Offensive lineman Zack Singer could’ve participated in senior night ceremonies last season, but he would have none of it.
He was determined to come back for another UNLV football season, even if the NCAA hadn’t weighed in yet on whether to approve an additional year.
But this is a player who suffered injuries in 2015, 2017 and 2018, limiting him to 18 games over three seasons after transferring from Kent State.
“I love football, the bottom line,” Singer said. “When your love for the game never wavers, there’s no hesitation, there’s no question whether I want to keep coming back out here. It’s very simple.”
Singer (6 feet 2 inches, 320 pounds) is going through spring practices at Rebel Park waiting for the NCAA to decide on whether he will get that additional season. Coach Tony Sanchez said he thought Singer had a good case.
“He’s got some resiliency, that’s for sure. He’s a tough son of a gun. When it’s all said and done, it will feel like he didn’t play six, but 12 years,” Sanchez said with a smile. “Zack’s a tough kid. He embodies everything we try to get done here.”
Singer is working at second-team left guard behind junior Matt Brayton (6-3, 310). If Singer is ruled eligible to play next season, he brings the experience of four starts, including three at center.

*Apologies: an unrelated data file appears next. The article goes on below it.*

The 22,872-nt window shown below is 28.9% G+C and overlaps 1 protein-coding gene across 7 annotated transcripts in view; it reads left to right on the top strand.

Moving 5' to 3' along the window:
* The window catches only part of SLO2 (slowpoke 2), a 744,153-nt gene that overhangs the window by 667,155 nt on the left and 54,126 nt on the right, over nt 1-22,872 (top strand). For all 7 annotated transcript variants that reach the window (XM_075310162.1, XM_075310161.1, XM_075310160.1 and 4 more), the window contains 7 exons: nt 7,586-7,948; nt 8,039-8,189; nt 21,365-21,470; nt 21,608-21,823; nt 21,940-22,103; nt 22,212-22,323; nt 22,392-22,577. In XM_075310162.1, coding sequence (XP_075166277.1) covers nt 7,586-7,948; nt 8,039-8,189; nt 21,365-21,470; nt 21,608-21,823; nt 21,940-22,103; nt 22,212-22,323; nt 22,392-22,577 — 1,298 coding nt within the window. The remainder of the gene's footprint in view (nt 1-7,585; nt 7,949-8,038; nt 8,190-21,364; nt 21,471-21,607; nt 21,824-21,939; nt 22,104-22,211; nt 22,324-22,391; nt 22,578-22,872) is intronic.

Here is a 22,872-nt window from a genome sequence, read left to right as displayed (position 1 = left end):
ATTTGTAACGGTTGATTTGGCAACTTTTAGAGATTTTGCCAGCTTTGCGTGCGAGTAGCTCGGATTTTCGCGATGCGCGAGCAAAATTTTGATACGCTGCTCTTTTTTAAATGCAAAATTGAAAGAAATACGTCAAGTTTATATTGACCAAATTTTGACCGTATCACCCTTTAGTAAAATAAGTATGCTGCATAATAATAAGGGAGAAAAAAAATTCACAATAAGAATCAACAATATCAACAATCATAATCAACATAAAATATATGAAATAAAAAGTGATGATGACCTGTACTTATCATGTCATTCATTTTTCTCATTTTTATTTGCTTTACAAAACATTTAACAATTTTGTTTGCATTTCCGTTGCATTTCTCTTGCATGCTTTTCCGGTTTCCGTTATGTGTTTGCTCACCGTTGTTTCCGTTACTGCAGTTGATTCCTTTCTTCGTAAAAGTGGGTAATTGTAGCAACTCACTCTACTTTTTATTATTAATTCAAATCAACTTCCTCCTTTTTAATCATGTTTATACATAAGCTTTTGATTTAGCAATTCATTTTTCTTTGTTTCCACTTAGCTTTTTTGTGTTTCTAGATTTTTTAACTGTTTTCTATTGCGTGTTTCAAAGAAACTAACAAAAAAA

It’s that versatility to be able to play the three interior spots that Sanchez said plays in his favor.
“It’s great having him as a utility guy,” Sanchez said. “We’ve got 10 guys up front that have started a game before. That makes a big difference.”
Singer, who played for Sanchez at Bishop Gorman High School, didn’t play in 2015 under NCAA transfer rules. Even if ruled eligible to play immediately, he couldn’t have after tearing up his right knee and leg in training camp.
He came back the following season to appear in nine games, but then suffered a season-ending ankle injury after starting the first three games in 2017.
Then came last season in which Singer started the opener and played in five other games, but missed half the season with an another ankle injury.
“I got a little lucky, and this may sound weird, but my first injury was my worst injury of my career and therefore was the hardest to come back from,” Singer said. “It really took me two years to come back from it, so everything else is easy compared to that.
“I completely blew my knee out and broke my leg the first fall camp I was here, and the doctors told me I would never play again. So going through something like that built my resiliency up to a level to where really there’s no other injury I can face that’s going to stop me from coming back.”
Participating in senior night last season wouldn’t have felt right for the player who has overcome so much. He wants a true final season playing every game and making a difference.
Now it’s up to the NCAA whether Singer will get it.
“My plan was to get my sixth year,” he said. “I’m in the process still, and that was the goal all along.
”That was what I wanted from the very beginning when I knew there was an opportunity.”